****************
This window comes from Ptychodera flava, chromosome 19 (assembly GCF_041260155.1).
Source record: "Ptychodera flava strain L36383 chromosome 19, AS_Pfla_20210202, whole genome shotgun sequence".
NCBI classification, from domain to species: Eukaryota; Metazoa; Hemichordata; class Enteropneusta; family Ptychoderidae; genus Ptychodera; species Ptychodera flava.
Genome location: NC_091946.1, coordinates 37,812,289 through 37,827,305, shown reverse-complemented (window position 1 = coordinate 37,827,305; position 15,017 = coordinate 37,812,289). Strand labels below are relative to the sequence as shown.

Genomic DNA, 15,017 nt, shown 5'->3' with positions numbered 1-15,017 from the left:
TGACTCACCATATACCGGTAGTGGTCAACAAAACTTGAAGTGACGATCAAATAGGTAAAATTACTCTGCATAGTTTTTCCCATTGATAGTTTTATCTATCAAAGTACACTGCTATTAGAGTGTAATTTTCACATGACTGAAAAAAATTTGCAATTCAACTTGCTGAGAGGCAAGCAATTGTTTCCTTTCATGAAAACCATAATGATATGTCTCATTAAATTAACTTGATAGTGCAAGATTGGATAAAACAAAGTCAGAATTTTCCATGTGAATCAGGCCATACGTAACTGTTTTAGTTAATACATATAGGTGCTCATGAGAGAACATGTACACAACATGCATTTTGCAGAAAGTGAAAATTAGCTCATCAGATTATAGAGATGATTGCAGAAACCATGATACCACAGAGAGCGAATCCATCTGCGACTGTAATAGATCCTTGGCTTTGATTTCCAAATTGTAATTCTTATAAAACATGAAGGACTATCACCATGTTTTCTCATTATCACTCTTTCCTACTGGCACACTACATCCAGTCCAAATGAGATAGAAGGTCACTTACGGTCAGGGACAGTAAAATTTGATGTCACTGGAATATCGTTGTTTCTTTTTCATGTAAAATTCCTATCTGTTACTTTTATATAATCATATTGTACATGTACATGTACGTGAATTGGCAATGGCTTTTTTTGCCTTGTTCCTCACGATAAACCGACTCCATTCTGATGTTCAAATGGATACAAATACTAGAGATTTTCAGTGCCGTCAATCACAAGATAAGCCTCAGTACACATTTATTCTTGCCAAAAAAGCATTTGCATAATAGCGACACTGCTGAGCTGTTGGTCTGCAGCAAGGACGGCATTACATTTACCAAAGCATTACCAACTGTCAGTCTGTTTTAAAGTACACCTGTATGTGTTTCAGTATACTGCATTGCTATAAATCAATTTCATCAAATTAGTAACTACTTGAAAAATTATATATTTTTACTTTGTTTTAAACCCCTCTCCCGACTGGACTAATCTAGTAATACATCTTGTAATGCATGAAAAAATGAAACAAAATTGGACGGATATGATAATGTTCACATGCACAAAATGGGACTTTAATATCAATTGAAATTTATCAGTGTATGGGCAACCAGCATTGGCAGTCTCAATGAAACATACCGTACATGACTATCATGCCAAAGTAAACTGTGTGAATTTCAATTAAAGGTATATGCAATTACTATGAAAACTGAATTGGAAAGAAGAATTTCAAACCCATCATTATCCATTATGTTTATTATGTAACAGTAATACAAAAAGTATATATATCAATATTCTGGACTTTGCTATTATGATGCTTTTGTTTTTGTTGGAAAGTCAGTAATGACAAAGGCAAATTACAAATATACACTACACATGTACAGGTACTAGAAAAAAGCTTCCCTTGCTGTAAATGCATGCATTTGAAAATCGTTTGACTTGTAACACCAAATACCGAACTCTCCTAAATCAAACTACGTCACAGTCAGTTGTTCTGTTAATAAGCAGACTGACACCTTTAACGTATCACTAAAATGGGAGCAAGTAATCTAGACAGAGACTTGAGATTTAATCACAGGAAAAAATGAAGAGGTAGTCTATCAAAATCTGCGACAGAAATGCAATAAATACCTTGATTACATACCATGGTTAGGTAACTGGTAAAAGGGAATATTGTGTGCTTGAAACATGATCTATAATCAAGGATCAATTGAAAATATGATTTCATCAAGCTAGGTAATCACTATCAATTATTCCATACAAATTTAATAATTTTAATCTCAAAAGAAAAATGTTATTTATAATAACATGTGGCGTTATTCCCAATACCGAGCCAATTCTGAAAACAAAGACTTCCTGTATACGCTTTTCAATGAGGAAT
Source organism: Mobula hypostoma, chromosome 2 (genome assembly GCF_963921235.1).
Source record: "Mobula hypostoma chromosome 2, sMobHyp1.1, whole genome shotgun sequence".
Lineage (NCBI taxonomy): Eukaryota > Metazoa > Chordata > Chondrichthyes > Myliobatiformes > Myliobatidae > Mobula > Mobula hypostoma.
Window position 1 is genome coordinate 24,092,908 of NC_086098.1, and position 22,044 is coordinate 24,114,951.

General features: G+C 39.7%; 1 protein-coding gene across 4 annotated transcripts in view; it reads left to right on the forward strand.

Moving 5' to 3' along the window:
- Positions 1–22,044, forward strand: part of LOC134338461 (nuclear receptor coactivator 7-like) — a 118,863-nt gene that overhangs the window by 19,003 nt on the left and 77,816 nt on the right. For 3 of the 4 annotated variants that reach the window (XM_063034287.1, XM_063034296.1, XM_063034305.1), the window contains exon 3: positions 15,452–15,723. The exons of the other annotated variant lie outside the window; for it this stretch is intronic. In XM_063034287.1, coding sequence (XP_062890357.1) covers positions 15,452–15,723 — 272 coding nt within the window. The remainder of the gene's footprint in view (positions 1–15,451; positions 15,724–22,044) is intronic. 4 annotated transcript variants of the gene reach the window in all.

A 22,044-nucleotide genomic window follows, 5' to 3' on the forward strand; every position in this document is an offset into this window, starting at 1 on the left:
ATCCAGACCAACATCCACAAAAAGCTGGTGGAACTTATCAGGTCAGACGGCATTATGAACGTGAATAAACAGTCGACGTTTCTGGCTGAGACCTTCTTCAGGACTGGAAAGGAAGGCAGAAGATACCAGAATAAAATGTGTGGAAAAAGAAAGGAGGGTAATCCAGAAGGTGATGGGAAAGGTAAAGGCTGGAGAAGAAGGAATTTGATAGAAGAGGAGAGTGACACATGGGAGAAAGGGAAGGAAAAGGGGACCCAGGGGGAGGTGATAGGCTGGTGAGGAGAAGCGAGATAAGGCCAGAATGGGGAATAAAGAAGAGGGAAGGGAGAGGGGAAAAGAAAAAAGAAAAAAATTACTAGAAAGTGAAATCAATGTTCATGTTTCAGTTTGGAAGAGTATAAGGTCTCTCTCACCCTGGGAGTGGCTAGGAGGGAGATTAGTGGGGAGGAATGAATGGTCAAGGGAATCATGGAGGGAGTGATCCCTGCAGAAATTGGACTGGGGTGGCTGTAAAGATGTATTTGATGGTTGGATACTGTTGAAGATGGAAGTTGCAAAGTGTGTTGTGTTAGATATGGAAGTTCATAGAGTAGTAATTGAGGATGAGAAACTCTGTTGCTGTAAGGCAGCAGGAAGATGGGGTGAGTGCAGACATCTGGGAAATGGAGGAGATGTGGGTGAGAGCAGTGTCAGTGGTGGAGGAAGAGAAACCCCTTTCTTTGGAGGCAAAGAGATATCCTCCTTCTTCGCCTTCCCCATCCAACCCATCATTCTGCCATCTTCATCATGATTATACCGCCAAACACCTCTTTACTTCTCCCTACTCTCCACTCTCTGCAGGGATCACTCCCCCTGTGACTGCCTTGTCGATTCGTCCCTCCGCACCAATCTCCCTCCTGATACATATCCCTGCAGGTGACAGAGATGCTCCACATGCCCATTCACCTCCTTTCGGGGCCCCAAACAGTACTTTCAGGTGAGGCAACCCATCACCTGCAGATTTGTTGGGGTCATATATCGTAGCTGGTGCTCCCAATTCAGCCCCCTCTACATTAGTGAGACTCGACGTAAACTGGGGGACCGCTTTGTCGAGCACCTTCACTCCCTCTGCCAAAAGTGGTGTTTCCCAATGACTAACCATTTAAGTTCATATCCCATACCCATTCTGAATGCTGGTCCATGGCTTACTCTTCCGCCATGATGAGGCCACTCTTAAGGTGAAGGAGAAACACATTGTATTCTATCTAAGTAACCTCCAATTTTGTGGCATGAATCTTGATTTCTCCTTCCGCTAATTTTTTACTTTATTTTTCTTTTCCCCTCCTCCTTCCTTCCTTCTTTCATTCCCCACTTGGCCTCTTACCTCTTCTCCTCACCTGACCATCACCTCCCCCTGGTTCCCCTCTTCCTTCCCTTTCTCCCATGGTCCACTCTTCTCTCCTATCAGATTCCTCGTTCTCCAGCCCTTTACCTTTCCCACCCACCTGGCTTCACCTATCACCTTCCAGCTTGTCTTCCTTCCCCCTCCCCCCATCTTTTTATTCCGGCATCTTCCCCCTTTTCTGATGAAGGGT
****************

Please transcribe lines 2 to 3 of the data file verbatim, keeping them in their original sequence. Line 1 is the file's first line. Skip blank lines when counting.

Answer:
Source record: "Ptychodera flava strain L36383 chromosome 19, AS_Pfla_20210202, whole genome shotgun sequence".
NCBI classification, from domain to species: Eukaryota; Metazoa; Hemichordata; class Enteropneusta; family Ptychoderidae; genus Ptychodera; species Ptychodera flava.